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How to unleash legal resources to seek recovery after a dog bite

There's ample evidence that owning dogs, or at least interacting with them, can be very beneficial in a variety of ways. There are even dogs that receive training to provide health-related support or encourage emotional healing following traumatic incidents.

Still, dogs are dogs; more specifically, they are animals, as in -- non-human. You have no way of knowing how a particular dog is going to react in a particular situation at any given time. When dogs are untrained, frightened or protecting their perceived territory, their natural inclination is to bite. 

What should you do if a dog bites you?

If you suffered from a dog attack, the following information may help keep you safe, and point you in the right direction for support if a dog bites you:

  • Dog bites range in severity from minor to fatal. Do not be afraid to seek medical attention, even if you want to shrug it off at first.
  • There is always a risk of infection no matter how minor or severe a bite happens to be. Of course, the more open a wound, the higher the risk for infection.

While there is no surefire way to prevent all dog bites, the following tips can help limit your risk:

  • There do appear to be correlations between certain dog breeds and propensities toward biting. Breeds that may place you most at risk include certain types of pit bulls, chows, german shepherds and jack russell terriers, along with wolf hybrids.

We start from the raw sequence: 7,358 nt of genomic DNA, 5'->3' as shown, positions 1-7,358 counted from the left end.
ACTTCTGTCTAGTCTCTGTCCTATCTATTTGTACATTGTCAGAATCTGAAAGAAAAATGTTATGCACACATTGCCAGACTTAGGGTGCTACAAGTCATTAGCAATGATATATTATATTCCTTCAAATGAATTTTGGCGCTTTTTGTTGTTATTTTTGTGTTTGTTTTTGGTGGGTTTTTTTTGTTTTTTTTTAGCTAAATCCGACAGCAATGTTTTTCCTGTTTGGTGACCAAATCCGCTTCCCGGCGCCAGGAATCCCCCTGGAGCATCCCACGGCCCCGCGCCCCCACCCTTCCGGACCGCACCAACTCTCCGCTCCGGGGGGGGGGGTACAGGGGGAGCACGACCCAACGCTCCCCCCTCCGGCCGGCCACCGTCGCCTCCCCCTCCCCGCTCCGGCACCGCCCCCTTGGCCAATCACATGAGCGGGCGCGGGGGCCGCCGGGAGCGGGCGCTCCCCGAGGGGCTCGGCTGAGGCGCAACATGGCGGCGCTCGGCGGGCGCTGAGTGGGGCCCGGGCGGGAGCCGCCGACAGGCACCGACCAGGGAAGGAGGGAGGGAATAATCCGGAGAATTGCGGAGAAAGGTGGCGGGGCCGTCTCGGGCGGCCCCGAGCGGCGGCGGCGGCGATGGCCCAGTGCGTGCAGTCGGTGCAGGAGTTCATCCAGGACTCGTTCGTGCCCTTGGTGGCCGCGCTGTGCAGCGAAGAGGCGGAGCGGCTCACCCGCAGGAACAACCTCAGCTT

• Dogs typically bite someone or something that scares them, stresses them or "threatens" their young or their owners.
  • Dogs often nip at other dogs when playing and may exhibit this behavior toward humans as well.

By always acting with caution when you are near a dog, you may be able to avoid potential trouble, especially if you know how to recognize signs that an animal is about to attack

Others who suffered dog bites in the past have turned to experienced California attorneys to seek recovery for their losses. California is a "strict liability" state. This means the owner of the dog is responsible for the injuries caused by their dog attacking you - even if, for example, the dog was properly leashed at the time of the attack. 

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